“To make our democracy work, we really need to be engaged with each other,” Silander said. “I honestly think we are stronger If we can find ways of listening to each other and connecting and working together. I hope that we will take those opportunities no matter what the outcome of the election is.”

Contributor: Sandee LaMotte, CNN Health

Spicy Peppers May Help You Live Longer, Preliminary Research Finds

Spicy Peppers May Help You Live Longer, Preliminary Research Finds

Reader, if you’re anything like me, life without spicy food is not a life worth living. You binge Hot Ones and daydream about what the sauces taste like and whether you’d be able to handle the last dab. You live for that temporary panic, that “oh crap” moment when you’ve added too much wasabi to your sushi and suddenly your nasal passages are ablaze. You tried the fire noodles your roommate brought back from their mid-Quarantine shopping trip from Brooklyn to K Town and ate the remaining package for dinner on a Tuesday, despite the pain of it all.

Although at moments, your stomach may hate your penchant for heat, eating spicy foods may actually do a body good, according to preliminary research, according to a report from the American Heart Association. The early information, which is set to be presented at the organization’s Scientific Sessions 2020 showed, among other things, that those who eat chili peppers may live longer lives, with decreased risk of cardiovascular issues or cancer.

While previous studies have shown that the spicy fruit’s capsaicin has positive health effects, including its “anti-inflammatory, antioxidant, anticancer and blood-glucose regulating effect,” researchers analyzed 4,728 studies, which included over 570,000 health records, to come to this conclusion, The Independent reported.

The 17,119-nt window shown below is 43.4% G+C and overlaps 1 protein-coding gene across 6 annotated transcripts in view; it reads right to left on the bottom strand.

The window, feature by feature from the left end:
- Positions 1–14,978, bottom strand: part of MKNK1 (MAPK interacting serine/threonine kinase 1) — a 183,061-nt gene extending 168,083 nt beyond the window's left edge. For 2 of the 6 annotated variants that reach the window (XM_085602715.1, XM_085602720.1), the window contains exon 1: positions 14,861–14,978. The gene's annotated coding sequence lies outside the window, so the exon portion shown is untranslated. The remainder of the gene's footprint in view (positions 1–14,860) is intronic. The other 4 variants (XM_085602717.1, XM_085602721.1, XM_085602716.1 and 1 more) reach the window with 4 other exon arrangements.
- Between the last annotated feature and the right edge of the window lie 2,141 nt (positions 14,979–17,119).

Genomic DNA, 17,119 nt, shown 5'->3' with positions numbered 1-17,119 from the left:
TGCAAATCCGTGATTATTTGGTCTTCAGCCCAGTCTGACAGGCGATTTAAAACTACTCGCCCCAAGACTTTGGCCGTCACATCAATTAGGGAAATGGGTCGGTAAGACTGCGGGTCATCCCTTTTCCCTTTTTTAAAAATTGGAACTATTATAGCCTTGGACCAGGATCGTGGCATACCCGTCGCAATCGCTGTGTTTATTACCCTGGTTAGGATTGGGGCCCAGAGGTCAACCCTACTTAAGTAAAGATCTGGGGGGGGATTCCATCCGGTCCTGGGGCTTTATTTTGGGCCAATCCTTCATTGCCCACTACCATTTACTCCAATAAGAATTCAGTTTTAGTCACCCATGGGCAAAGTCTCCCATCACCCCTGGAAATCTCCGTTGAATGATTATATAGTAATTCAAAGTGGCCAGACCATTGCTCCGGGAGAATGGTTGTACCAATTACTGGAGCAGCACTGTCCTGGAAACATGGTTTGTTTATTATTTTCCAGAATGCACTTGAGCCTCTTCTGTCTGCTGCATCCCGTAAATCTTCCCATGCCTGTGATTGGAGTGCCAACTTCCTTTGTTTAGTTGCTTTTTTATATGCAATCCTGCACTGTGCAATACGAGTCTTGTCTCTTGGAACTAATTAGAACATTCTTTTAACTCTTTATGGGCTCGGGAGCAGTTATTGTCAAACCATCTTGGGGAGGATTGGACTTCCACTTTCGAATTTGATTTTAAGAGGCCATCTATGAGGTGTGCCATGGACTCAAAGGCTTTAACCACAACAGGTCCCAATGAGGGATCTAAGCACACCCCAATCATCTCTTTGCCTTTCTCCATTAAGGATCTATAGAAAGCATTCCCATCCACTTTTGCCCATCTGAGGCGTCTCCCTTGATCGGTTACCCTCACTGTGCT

“We were surprised to find that in these previously published studies, regular consumption of chili pepper was associated with an overall risk-reduction of all cause, CVD and cancer mortality. It highlights that dietary factors may play an important role in overall health,” Bo Xu, who is the senior author of the study and works as a cardiologist at the Cleveland Clinic’s Heart, Vascular & Thoracic Institute said of the findings. Despite these positive indicators is a caveat.

The exact reasons and mechanisms that might explain our findings, though, are currently unknown. Therefore, it is impossible to conclusively say that eating more chili pepper can prolong life and reduce deaths, especially from cardiovascular factors or cancer. More research, especially evidence from randomized controlled studies, is needed to confirm these preliminary findings.

Although the jury may still be out, I’m going to treat myself to a bag of hot chips anyways — after all, I am a female born after 1993. It’s one of the few things I know.

Contributor: Carly Tennes:

4 Benefits of Adding Baking Soda to Your Coffee

4 Benefits of Adding Baking Soda to Your Coffee

Even the best “high quality” dark roasts can make an acidic cup of coffee, though cheaper blends are notorious for being overly acidic. And acid can be hard on a sensitive stomach, particularly if you enjoy more than one cup of coffee a day. So how does baking soda improve an acidic cup of Joe?

Even the best coffee beans produce acid

Beyond using it as a natural cleaning agent to remove stains for your coffee pot, some believe that baking soda can actually improve the taste of coffee. It’s no secret that coffee can be a tad acidic. But for many, giving up their morning cup of coffee is not an option. And truthfully, with science continuing to study coffee and the many benefits it provides, it’s easy to see why coffee lovers would never want to give up their morning cup of brew. Yet, if drinking coffee is contributing to excess stomach acid and causing you digestive upset, then you’re probably thinking you’d be better off without. Think again.

According to Harvard Health, coffee drinking is associated with a lower risk of depression among women, a lower risk of fatal prostate cancer among men, and a lower risk of stroke among both men and women. Human and animal studies show some protection against Alzheimer’s disease and a lower risk for some cancers like estrogen-negative breast cancer.